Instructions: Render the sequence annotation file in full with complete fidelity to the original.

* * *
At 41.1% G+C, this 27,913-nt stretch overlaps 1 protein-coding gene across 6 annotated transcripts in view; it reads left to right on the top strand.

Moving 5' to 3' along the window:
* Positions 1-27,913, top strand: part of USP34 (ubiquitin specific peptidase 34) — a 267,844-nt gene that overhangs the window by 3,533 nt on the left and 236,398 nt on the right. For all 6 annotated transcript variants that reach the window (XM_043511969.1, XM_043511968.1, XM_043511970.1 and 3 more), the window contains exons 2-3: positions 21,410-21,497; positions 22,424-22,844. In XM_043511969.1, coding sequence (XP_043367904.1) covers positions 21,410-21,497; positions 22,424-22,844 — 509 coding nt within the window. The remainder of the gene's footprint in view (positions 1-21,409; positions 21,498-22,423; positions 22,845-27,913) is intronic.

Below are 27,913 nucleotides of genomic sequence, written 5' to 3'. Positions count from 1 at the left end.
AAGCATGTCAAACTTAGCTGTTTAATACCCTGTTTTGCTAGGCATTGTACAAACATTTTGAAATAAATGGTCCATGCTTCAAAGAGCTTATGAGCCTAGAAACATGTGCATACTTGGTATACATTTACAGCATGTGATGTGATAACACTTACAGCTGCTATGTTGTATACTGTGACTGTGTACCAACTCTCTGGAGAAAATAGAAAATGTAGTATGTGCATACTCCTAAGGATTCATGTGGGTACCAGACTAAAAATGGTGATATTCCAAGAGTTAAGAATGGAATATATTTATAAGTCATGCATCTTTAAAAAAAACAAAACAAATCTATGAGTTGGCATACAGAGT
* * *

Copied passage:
At 41.1% G+C, this 27,913-nt stretch overlaps 1 protein-coding gene across 6 annotated transcripts in view; it reads left to right on the top strand.

Moving 5' to 3' along the window:
* Positions 1-27,913, top strand: part of USP34 (ubiquitin specific peptidase 34) — a 267,844-nt gene that overhangs the window by 3,533 nt on the left and 236,398 nt on the right. For all 6 annotated transcript variants that reach the window (XM_043511969.1, XM_043511968.1, XM_043511970.1 and 3 more), the window contains exons 2-3: positions 21,410-21,497; positions 22,424-22,844. In XM_043511969.1, coding sequence (XP_043367904.1) covers positions 21,410-21,497; positions 22,424-22,844 — 509 coding nt within the window. The remainder of the gene's footprint in view (positions 1-21,409; positions 21,498-22,423; positions 22,845-27,913) is intronic.

Below are 27,913 nucleotides of genomic sequence, written 5' to 3'. Positions count from 1 at the left end.
AAGCATGTCAAACTTAGCTGTTTAATACCCTGTTTTGCTAGGCATTGTACAAACATTTTGAAATAAATGGTCCATGCTTCAAAGAGCTTATGAGCCTAGAAACATGTGCATACTTGGTATACATTTACAGCATGTGATGTGATAACACTTACAGCTGCTATGTTGTATACTGTGACTGTGTACCAACTCTCTGGAGAAAATAGAAAATGTAGTATGTGCATACTCCTAAGGATTCATGTGGGTACCAGACTAAAAATGGTGATATTCCAAGAGTTAAGAATGGAATATATTTATAAGTCATGCATCTTTAAAAAAAACAAAACAAATCTATGAGTTGGCATACAGAGT